Ever since long-distance transportation evolved beyond the Conestoga wagon, commercial carriers (which, in the 20th century, meant trains and planes) have dealt with an obscure but serious problem. Most every carrier wants to convey a sense of leisure, luxury and sophistication, right? So here’s the problem: What advertising image conveys it?
The options are surprisingly few. Exterior shots of the train or the aircraft are nice, but since trains and planes pretty much look alike, there’s little differentiation there. And a photo from the inside is even more problematic. What interior space whispered refinement—the lavatory? The baggage section? How about coach? So, you get the idea.
The solution, as the two advertisements here demonstrate, is to use the one section of the train or plane that’s never failed to impress: the cocktail lounge. Whether it was the New York Central Railroad in 1952 or Emirates airlines today, there’s just nothing quite like a cluster of passengers mingling over drinks to transmit that feeling of elegance and refinement that every carrier covets. “Both railroads and airlines faced the challenge of how to attract people in a way that goes beyond the functional seat,” observed Tim Calkins, marketing professor at the Kellogg School of Management. “These two ads are strikingly similar in that they both play off the aspirations of travelers and the romance of the travel experience. What could be better than mingling with glamorous people?”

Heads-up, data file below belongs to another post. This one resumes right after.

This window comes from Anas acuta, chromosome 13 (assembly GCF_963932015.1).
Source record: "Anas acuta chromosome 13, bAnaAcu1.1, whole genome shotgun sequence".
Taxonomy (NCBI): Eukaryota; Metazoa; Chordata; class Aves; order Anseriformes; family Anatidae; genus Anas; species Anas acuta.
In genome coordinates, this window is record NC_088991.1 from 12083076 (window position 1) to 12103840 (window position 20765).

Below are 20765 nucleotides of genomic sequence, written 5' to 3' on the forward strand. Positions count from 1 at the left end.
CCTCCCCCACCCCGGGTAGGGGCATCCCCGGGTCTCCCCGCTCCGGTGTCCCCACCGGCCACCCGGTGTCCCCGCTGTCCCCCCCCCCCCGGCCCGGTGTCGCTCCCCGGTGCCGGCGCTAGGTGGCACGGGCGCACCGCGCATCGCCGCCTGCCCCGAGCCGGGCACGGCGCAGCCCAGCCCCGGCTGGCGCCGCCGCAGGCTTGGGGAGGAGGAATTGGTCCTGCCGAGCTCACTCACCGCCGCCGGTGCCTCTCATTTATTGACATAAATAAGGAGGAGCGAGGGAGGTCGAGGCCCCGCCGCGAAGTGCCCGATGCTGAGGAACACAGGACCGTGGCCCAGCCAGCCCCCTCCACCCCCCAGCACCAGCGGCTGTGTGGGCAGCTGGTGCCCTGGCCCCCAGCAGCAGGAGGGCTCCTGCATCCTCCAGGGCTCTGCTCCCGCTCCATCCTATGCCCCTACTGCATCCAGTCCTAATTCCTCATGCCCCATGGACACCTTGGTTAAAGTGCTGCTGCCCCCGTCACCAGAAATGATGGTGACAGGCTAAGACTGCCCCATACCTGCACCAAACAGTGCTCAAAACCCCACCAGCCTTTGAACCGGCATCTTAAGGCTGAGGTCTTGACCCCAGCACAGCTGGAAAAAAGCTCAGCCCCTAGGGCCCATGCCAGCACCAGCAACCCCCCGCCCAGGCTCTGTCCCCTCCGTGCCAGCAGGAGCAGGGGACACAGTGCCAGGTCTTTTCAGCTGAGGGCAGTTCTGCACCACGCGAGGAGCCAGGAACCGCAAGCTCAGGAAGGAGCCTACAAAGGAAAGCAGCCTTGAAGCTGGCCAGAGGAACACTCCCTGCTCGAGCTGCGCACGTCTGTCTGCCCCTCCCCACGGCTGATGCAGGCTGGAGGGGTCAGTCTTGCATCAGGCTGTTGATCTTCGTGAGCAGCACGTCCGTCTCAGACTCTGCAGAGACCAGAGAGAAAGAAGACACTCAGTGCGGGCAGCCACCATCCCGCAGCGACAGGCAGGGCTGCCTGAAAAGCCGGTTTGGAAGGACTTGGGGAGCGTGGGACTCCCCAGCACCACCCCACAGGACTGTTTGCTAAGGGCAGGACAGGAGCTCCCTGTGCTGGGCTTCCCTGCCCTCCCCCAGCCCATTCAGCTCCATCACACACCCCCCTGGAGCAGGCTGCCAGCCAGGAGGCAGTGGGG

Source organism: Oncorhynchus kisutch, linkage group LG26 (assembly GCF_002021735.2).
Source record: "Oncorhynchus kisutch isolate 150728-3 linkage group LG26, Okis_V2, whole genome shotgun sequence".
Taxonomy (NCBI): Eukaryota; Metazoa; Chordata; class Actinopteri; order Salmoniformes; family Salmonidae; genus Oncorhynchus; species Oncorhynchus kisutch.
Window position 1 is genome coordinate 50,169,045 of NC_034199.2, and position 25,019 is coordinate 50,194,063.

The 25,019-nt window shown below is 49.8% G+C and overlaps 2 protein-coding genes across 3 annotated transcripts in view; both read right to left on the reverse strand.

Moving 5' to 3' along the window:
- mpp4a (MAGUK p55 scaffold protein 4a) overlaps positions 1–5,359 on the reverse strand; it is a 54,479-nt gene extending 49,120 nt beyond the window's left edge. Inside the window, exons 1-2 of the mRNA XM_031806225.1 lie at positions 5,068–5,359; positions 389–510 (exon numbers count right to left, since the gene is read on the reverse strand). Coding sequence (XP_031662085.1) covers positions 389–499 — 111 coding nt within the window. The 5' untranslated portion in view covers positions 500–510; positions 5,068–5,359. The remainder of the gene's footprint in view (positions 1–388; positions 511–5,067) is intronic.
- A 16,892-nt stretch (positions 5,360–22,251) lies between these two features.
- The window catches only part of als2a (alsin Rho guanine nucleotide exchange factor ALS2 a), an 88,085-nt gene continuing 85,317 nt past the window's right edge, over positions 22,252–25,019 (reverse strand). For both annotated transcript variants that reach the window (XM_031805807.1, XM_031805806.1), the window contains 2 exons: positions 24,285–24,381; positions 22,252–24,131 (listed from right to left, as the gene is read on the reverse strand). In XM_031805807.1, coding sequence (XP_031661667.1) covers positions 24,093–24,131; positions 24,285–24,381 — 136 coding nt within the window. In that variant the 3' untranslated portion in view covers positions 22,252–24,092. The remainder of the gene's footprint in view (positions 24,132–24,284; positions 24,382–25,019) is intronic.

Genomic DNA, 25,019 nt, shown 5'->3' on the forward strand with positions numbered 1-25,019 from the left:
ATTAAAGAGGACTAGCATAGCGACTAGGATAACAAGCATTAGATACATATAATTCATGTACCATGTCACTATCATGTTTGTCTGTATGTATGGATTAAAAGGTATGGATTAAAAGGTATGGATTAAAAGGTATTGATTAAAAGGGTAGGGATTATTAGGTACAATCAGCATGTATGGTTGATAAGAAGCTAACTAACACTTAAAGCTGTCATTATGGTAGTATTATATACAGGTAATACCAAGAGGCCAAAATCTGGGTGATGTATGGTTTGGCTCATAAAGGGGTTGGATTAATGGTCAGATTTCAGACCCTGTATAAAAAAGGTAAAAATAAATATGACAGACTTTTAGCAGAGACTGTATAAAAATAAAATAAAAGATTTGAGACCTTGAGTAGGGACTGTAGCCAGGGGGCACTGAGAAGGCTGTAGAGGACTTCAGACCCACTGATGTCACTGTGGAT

Not much—and marketers have known it for a long time now. During the heyday of American railroading, most lines willingly operated their dining and bar cars in the red. Whatever those spaces lost in revenue, they made up for in positioning the train as a premiere choice over the competition. Lounge cars like the one shown here were staffed by white-coated attendants who’d deliver your gin and tonic while you shuffled the playing cards with your companions.
Airlines were quick to borrow from this bit of marketing acumen. Early commercial aircraft like the Clippers and the Stratocruisers all came equipped with bar/lounges that appeared in the advertising. The fact is long forgotten now, but the first 747s featured lounges, too, some with grand pianos. The bars were upstairs, just aft of the cockpit. Passengers called them “flying penthouses.”
The fuel crisis of 1973 spelled the end of these spaces for the heritage carriers, but Emirates has resurrected the idea in its new fleet of A380s, as its ad here proudly shows. “For Emirates, this is a big investment since space on a plane is so valuable,” Calkins said. But at a time when other carriers’ marketing is still focused on seat-side amenities, Emirates’ shifting the attention to the bar makes it “unique in the world of advertising,” Calkins added. “It’s the reason the ad is so striking.”
And oddly familiar, too. After all, what long trip isn’t better with a drink?